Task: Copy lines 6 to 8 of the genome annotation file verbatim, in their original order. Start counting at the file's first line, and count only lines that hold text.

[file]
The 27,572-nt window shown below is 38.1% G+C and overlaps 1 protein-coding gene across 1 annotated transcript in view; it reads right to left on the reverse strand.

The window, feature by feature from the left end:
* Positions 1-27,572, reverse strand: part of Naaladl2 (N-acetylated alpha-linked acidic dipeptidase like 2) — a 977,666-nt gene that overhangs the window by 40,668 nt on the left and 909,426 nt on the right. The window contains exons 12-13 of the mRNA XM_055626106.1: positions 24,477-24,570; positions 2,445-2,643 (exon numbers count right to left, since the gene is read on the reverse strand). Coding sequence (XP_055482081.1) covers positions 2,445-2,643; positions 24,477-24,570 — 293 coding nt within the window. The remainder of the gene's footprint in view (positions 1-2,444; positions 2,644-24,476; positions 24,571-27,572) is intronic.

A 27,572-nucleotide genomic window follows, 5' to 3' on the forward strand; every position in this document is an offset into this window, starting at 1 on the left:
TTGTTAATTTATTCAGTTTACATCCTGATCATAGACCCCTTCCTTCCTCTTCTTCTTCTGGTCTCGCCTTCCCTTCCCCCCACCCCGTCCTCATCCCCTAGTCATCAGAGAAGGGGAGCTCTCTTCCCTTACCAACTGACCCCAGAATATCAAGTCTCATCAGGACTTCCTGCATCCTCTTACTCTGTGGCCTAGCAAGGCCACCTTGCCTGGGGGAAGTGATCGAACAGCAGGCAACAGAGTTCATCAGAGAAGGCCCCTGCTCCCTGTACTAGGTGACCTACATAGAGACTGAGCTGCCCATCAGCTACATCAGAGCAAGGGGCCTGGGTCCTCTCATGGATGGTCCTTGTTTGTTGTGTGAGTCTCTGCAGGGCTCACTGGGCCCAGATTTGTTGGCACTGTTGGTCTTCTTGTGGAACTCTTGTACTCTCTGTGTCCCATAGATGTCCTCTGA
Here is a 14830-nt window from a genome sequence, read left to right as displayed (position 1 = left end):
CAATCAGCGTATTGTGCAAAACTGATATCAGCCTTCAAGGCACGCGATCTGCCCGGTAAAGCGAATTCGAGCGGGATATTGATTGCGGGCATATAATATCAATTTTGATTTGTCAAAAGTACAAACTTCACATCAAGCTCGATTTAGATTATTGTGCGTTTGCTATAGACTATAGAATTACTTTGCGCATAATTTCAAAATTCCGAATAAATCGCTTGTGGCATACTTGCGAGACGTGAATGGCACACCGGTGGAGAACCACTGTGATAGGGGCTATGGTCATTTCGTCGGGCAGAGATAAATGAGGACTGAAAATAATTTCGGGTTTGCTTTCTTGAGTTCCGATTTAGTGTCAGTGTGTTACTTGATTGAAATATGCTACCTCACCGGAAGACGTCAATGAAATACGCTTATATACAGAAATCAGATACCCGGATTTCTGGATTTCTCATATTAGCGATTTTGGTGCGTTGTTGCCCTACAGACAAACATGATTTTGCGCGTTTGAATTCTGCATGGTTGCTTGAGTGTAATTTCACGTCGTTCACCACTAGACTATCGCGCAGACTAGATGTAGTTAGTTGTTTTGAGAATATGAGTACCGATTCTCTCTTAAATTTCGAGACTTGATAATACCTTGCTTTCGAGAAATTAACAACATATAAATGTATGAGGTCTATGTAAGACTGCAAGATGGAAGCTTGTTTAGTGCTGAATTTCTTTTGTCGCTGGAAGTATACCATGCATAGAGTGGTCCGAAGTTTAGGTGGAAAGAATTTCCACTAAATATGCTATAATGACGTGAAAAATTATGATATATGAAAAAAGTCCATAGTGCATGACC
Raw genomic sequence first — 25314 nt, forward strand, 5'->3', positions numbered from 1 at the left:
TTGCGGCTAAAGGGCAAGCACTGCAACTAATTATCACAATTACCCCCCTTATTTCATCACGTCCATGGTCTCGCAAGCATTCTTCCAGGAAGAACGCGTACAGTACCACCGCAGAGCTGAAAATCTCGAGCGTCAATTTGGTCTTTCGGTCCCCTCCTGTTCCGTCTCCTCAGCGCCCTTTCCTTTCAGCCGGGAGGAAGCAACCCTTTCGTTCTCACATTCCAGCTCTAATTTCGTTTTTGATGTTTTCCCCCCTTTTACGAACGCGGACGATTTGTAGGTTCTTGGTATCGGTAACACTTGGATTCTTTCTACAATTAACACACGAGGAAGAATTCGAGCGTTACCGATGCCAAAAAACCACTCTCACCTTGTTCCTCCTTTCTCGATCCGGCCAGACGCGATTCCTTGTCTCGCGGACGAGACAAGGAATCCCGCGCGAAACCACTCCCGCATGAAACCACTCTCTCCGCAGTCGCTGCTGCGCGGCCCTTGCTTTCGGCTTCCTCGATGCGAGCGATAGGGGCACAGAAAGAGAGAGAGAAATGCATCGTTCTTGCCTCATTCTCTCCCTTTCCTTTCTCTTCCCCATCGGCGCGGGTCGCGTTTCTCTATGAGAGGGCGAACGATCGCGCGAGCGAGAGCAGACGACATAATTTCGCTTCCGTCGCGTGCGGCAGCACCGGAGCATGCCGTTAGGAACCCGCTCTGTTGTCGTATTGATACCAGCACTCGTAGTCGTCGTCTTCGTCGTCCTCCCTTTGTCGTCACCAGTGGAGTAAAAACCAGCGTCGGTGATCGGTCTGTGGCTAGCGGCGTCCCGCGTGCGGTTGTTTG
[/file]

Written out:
Here is a 14830-nt window from a genome sequence, read left to right as displayed (position 1 = left end):
CAATCAGCGTATTGTGCAAAACTGATATCAGCCTTCAAGGCACGCGATCTGCCCGGTAAAGCGAATTCGAGCGGGATATTGATTGCGGGCATATAATATCAATTTTGATTTGTCAAAAGTACAAACTTCACATCAAGCTCGATTTAGATTATTGTGCGTTTGCTATAGACTATAGAATTACTTTGCGCATAATTTCAAAATTCCGAATAAATCGCTTGTGGCATACTTGCGAGACGTGAATGGCACACCGGTGGAGAACCACTGTGATAGGGGCTATGGTCATTTCGTCGGGCAGAGATAAATGAGGACTGAAAATAATTTCGGGTTTGCTTTCTTGAGTTCCGATTTAGTGTCAGTGTGTTACTTGATTGAAATATGCTACCTCACCGGAAGACGTCAATGAAATACGCTTATATACAGAAATCAGATACCCGGATTTCTGGATTTCTCATATTAGCGATTTTGGTGCGTTGTTGCCCTACAGACAAACATGATTTTGCGCGTTTGAATTCTGCATGGTTGCTTGAGTGTAATTTCACGTCGTTCACCACTAGACTATCGCGCAGACTAGATGTAGTTAGTTGTTTTGAGAATATGAGTACCGATTCTCTCTTAAATTTCGAGACTTGATAATACCTTGCTTTCGAGAAATTAACAACATATAAATGTATGAGGTCTATGTAAGACTGCAAGATGGAAGCTTGTTTAGTGCTGAATTTCTTTTGTCGCTGGAAGTATACCATGCATAGAGTGGTCCGAAGTTTAGGTGGAAAGAATTTCCACTAAATATGCTATAATGACGTGAAAAATTATGATATATGAAAAAAGTCCATAGTGCATGACC
Raw genomic sequence first — 25314 nt, forward strand, 5'->3', positions numbered from 1 at the left: